manoftalent
31st Mar 2007, 10:29 PM
sell the car and buy one of those double decker buses, kit it out, and precilla queen of the woodchucks here we come.....simple:2tsup:

joe greiner
1st Apr 2007, 02:22 PM
A lot of the snowbirds we see around here have the motor yacht towing the car. Don't know the brand, but they use a nifty tow bar that folds back against the front bumper; doesn't have to be removed.

Joe

journeyman Mick
1st Apr 2007, 03:38 PM
Does it really need to be a fully enclosed trailer? That's a lot of extra framing and sheetmetal (= weight) plus mucking around building doors etc. On something that size the frame will wrack a lot against the doors which don't and you get stress cracks in the framing, chafing of metal against metal with resultant ugly rust marks.

I reckon that an open car trailer with a box on the front, shaped for air flow would be the go. The box can house all the "toys" and will protect the vehicle from stone chips and should deflect most of the diesel haze around it.

The starting point of the design exercise should be the what the maximum weight of ther trailer can be. The tow vehicle will have a maximum allowable tow weight, plus a maximum GCM (Gross Combination Mass). You'll need to know what the gross weight of the mobile home will be when fully loaded (fuel, water, food etc etc) to see how much of the GCM is left to play with, because with some vehicles Gross Vehicle Mass + Towing Capacity is greater than GCM. ie, you can have a fully loaded trailer or truck, but not both. Next thing, have either of the drivers had much/any experience driving a combo of the length and weight we're looking at here? Do they want to go to the trouble of getting the appropriate licenses? Do they want to drive a heavy combination around the countryside? It's a lot more tiring than driving a car, requires more concentration, room to maeuver, space to stop and park, fuel, registration, etc etc etc.

Once you've gone through all of that and you knwo how much your trailer can weigh and how much the run around will weigh you'll need to look at appropriate axles, springs and brakes and the weight thereof. For the dimensions, the first thing you need to know is what size the vehicle will be. It's going to be aq very different trailer if you want a Suzuki Jimny as a run around as opposed to a Pajero.

I would look at paring down, as much as possible what's considered a must have to bring along. I'd try to fit it all in the tow vehicle and just have a small run around riding on a two wheel dolly trailer and a protective "car bra" fitted to the runaround to minimise stone chips etc.

A large heavy trailer is no fun to tow. It's not for nothing that trailers with rigid draw bars are referred to as "pig trailer" in the transport industry. Trailers with drawbars that swivel the front axle(s) are called "dog trailers" because, like a good dog they'll faithfully follow you. Towing a heavy pig trailer is like trying to take a pig for a walk on a lead, it's hard work and the pig wants to go its own way.

Actually, I'd look at whether a ruanaround was strictly neccesary. Think about push bikes, motorbikes or even motorised push bikes.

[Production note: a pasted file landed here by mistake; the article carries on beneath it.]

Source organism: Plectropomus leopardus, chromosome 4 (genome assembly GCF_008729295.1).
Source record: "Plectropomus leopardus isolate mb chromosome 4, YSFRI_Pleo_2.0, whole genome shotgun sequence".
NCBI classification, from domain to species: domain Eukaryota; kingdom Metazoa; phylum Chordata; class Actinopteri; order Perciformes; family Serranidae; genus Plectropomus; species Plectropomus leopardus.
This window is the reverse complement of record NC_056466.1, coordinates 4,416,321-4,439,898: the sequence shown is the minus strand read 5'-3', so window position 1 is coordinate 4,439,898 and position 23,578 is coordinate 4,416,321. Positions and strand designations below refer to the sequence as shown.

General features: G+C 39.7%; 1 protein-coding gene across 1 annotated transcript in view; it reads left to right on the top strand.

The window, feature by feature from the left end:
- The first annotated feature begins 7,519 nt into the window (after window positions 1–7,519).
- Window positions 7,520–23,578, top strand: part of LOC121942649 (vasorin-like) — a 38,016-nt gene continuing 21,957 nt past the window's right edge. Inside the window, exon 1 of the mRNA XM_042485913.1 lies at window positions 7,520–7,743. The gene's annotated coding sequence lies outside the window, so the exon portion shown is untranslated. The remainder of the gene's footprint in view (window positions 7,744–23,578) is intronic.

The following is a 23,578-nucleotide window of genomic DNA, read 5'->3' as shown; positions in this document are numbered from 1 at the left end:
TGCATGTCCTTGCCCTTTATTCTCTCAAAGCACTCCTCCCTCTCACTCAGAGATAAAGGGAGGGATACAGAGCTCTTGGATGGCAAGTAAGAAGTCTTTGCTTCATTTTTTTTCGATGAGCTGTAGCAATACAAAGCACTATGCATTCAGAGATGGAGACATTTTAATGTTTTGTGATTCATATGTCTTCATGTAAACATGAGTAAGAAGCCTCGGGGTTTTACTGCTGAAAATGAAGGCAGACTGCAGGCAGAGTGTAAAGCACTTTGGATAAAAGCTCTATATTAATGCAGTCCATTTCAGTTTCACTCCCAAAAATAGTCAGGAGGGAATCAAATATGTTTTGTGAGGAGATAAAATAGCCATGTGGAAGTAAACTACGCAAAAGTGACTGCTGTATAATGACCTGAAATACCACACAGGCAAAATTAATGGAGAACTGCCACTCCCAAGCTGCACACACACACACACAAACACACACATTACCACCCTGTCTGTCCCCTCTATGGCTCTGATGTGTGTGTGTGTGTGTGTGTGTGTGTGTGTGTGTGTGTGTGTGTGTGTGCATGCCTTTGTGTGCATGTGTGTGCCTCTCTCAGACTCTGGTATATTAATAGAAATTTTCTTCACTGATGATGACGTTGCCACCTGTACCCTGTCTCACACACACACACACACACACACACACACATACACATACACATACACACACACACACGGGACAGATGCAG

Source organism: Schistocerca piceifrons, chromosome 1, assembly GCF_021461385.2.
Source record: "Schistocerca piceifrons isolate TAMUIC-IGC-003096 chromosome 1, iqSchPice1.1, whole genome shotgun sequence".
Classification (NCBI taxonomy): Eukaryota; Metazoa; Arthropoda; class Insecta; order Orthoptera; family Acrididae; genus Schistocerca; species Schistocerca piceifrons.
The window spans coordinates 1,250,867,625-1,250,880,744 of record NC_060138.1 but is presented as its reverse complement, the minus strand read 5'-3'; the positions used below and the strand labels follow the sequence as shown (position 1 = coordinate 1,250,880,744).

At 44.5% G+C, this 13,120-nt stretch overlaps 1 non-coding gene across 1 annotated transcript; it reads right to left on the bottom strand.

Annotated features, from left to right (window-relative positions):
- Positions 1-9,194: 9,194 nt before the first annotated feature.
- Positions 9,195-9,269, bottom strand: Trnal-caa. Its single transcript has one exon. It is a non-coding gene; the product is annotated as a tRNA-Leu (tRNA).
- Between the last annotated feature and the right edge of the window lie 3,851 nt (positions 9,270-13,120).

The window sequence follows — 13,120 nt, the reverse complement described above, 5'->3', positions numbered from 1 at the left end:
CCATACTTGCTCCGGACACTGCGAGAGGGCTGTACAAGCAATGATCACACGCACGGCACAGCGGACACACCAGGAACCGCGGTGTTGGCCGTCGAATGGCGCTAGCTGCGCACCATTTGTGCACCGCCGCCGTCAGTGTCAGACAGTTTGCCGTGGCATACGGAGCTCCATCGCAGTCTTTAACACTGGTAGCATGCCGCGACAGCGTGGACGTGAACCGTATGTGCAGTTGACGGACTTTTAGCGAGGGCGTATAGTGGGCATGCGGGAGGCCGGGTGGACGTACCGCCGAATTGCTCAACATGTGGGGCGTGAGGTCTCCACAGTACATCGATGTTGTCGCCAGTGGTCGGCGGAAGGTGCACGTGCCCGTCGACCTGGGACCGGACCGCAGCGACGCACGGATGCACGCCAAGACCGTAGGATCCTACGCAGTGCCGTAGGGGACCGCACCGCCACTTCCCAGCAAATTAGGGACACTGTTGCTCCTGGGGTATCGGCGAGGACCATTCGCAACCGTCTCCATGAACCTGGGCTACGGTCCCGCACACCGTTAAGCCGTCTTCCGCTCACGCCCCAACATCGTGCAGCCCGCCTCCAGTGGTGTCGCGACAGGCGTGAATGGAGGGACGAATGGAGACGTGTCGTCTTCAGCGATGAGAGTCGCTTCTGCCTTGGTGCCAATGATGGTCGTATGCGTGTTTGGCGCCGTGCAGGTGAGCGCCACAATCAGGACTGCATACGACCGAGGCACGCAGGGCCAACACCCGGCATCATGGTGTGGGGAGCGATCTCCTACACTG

Mick

Chris Parks
5th Apr 2007, 12:09 PM
Does it really need to be a fully enclosed trailer? That's a lot of extra framing and sheetmetal (= weight) plus mucking around building doors etc. On something that size the frame will wrack a lot against the doors which don't and you get stress cracks in the framing, chafing of metal against metal with resultant ugly rust marks.

The answer to the racking and general skin movement on the frame is glue. I have just built a second enclosed trailer which has very little framing except around the dorr entries and mid length along the sides, though it is smaller than the one proposed. The first one showed signs of cracking around the rear door and was not rigid enough, the second was bonded with Sikaflex and it is rigid. We glued everything including the floor to the chassis and it is far better than mechanical fixings of which some were used but not many. All the panels were made in a CNC controlled sheet metal factory including the chassis members which we folded ourselves. Just remember it must be complianced before registration so I would tackle that issue first as we had to get ours inspected by a certifying engineer before the registration authorities would look at it.
As to the woodworking part of it, don't forget to allow for exhaust extraction, this will need it as the air will be stalled in a very small area with the same amount of dust as in a larger shed. It is going to weigh A LOT and I would be sitting down and carefully working out if the finished trailer was towable legally with the intended vehicle. There are small and large Winnebagos and it will have to be one of the larger ones to have a trailer of this size. I drive trucks for a living and don't think I would like to drive around Australia towing a trailer of this size if it were me. I wonder if there is a legal allowable length limit on something like this?

Buzzer
5th Apr 2007, 02:27 PM
If it were me I would talk to the manufacturer, Winnebago, they should know the GCM etc.
There are quite a few of them towing trailers and would be able to advise where to start.